I'm a believer in growth stocks. As an analyst for our Motley Fool Rule Breakers service, I think you should be a believer, too. But some growth stories are inevitably better than others. Hence this regular series. My goal? Out the Fakers, elevate the Breakers, and examine the growth stories stuck in between.
Next up: Logitech
|CAPS rating (5 max)||***|
|Bullish pitches||124 out of 131|
|Highest rated peers||Concurrent Computer, Key Tronic, Super Micro Computer|
Data current as of Feb. 21.
If you're at all like me, you've already had years of experience with Logitech. You either know its mice (raises hand), keyboards, webcams, headsets (raises hand), or its television remote controls. The Swiss electronics specialist has been helping computer users get more done since the 1980s, when it was among the first to mass market the mouse that helped make the Mac famous.
Logitech is known for enhancing gadgets others invent. Douglas Engelbart created the forerunner to the modern computer mouse in the 1960s. The keyboard replicates typewriter keys. Microphones, too, have been around for decades. Let others invent new gear; Logitech will simply make it better.
Consumers prefer the Logitech touch. The company's pristine balance sheet showed $460 million in cash and investments versus zero debt as of December, no doubt the result of nine consecutive years of producing excess free cash flow.
Trends also favor Logitech. When Google
Interactive TV may be a nascent market today, but it's growing fast. Netflix
The elements of growth
|Normalized net income growth||278%||(40.2%)||(51.2%)|
|Shares outstanding (million)||178.0||175.2||179.5|
Source: Capital IQ, a division of Standard & Poor's. *Trailing 12 months.
So there's no shortage of growth opportunities for Logitech to capitalize upon. Will the company make good? I'm optimistic after looking at the numbers. Let's review:
- Growth investors like me love straight-line accelerating revenue growth leading to accelerating profit growth. Here, we don't have perfect symmetry, but it's close. Revenue growth has soared since fiscal 2009 and profits, after taking a brief turn for the worse last year, are rising again. A healthy jump in return on capital over the same period suggests this isn't gimmick growth -- i.e., fueled by share buybacks or acquisitions -- but largely organic gains.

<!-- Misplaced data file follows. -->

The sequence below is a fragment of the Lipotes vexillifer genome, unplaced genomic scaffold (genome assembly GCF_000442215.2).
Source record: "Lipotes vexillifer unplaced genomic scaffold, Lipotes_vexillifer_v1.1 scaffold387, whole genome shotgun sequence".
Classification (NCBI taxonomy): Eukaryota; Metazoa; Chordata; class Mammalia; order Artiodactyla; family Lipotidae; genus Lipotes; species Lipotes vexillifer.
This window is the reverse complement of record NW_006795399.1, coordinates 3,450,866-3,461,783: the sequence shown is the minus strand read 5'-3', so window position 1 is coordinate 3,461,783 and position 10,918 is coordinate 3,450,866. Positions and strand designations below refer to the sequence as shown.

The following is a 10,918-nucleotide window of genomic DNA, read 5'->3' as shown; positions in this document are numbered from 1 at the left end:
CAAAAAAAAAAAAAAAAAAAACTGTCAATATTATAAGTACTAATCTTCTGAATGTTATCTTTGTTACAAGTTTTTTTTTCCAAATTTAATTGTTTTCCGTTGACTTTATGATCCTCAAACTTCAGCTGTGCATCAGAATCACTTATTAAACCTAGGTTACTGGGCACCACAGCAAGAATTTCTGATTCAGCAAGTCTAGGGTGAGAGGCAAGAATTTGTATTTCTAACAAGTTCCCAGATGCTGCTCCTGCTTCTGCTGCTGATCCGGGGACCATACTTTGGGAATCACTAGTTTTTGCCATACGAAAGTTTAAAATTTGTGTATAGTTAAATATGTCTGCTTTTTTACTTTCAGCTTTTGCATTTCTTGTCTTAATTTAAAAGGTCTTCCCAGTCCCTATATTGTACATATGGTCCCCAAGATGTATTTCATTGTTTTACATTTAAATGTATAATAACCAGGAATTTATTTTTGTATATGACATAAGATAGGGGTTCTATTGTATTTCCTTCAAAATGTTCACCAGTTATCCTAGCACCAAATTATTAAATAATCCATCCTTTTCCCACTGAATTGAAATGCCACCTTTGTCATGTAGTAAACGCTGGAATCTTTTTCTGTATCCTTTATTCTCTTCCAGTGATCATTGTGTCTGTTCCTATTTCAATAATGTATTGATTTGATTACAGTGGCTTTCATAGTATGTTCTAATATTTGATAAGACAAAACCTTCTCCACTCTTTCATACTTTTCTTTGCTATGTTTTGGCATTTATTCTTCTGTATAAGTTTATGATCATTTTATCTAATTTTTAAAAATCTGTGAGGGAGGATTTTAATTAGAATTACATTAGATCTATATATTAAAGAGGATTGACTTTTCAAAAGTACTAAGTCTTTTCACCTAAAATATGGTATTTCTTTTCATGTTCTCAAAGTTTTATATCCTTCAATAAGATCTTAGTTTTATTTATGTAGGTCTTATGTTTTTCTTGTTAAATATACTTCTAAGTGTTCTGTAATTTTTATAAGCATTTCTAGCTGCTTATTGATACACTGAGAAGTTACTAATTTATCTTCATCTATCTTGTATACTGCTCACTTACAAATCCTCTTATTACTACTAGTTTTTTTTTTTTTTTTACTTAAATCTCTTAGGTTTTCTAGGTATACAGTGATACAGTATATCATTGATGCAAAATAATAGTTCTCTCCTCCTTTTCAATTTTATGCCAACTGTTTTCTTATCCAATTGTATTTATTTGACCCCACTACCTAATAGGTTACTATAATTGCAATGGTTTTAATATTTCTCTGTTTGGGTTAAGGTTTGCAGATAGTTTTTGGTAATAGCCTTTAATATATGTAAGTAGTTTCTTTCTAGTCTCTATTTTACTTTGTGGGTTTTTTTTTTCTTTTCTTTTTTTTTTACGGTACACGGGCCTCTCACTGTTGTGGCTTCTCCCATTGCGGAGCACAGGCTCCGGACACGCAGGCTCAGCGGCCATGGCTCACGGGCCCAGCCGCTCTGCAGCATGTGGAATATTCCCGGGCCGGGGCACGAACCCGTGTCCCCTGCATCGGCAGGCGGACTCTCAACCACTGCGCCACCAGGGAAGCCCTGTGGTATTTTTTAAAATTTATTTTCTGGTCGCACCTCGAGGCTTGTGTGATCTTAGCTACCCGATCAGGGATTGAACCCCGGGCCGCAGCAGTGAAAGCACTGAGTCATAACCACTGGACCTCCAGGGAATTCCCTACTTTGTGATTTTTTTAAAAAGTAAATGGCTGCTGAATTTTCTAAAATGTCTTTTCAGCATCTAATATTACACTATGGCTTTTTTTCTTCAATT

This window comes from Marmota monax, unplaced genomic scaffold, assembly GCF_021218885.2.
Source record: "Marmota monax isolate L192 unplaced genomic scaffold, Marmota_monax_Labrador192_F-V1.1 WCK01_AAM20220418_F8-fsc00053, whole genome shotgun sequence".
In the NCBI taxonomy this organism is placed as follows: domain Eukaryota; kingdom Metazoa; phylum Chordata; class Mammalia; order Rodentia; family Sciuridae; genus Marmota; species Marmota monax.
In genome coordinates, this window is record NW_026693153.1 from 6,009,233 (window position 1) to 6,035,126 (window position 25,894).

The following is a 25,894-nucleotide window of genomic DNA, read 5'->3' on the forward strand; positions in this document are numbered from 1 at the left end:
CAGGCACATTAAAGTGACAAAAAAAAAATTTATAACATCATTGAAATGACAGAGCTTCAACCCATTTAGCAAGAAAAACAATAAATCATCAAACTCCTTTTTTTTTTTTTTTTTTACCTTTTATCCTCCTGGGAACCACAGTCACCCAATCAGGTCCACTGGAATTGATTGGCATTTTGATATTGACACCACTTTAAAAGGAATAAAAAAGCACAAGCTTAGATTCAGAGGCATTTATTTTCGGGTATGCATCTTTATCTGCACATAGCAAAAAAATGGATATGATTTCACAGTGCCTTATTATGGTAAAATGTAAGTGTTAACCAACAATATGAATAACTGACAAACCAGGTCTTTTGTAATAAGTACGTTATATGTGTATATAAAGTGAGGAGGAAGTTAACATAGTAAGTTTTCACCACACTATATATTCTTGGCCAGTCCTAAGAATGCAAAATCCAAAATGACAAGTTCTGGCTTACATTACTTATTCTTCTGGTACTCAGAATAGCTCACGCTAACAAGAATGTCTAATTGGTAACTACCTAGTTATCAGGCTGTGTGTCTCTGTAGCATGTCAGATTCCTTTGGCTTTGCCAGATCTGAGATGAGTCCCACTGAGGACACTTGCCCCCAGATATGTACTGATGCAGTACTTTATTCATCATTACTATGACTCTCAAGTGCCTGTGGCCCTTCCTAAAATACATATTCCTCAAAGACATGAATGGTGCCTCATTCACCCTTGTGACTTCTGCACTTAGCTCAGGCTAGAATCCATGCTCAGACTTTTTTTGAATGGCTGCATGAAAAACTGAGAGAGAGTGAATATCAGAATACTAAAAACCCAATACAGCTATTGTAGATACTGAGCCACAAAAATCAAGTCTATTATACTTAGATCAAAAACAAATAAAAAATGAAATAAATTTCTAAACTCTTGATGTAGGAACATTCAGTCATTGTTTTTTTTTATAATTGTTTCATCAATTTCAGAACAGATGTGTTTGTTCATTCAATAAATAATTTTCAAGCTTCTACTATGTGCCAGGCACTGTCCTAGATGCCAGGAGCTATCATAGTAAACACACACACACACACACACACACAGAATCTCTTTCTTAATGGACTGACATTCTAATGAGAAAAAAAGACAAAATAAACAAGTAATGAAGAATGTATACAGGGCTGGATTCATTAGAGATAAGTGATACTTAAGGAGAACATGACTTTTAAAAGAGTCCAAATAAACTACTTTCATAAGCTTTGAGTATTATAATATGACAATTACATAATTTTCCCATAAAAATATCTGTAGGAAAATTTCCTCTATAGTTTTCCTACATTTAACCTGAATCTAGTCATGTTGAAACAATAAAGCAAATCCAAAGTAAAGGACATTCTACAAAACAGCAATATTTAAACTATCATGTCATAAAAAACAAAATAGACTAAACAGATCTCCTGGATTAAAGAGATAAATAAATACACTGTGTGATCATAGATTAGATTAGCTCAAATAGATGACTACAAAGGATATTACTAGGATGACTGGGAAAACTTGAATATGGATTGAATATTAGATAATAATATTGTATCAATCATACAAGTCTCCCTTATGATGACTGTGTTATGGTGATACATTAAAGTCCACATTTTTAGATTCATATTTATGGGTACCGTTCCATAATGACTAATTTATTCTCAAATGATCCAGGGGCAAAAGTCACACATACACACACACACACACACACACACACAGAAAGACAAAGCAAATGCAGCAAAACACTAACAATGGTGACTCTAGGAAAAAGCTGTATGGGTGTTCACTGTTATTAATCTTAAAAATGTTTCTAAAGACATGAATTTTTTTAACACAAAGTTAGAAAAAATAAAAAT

- Pricing power is also something we like to see. Or, in lieu of that, excellent cost management leading to higher margins. Logitech is also excelling here. Gross and net margin have improved steadily since fiscal 2009 due to cost cuts.
- We also like businesses that collect quickly. No business is perfect, and this is one area where Logitech needs improvement: Receivables grew faster than revenue over the past year. Fortunately, the mismatch doesn't seem to have affected the company's ability to collect cash. Logitech's cash conversion cycle -- a measure of its ability to transform raw materials and inventory into cash -- fell from 45.2 days in fiscal 2010 to 28.8 days over the last 12 months.
- Finally, dilution hasn't been an issue. Logitech has fewer shares outstanding today than it did in fiscal 2009.
Competitor and peer checkup
Normalized Net Income Growth (3 yrs.)
Source: Capital IQ, a division of Standard & Poor's. Data current as of Feb. 21.
Logitech hasn't been a long-term grower. Rather, it's a turnaround play that my colleagues over at Motley Fool Hidden Gems singled out in 2009. They've been rewarded with a 63% gain so far but given time this could become a multibagger. Logitech is too good a brand with too many good partners operating at the center of a high-growth market. What's not to like?
Even the price looks reasonable. As of Friday's close, shares of Logitech traded for 22 times fiscal 2011 estimates. Not bad for a company on pace to more than double profits this fiscal year and which, according to Yahoo! Finance data, has beaten Wall Street's expectations in three of the past four quarters.
Do you agree? Disagree? Let us know what you think about Logitech's products, valuation, and competitive positioning using the comments box below. You can also ask me to evaluate a favorite growth story by sending me an email, or replying to me on Twitter.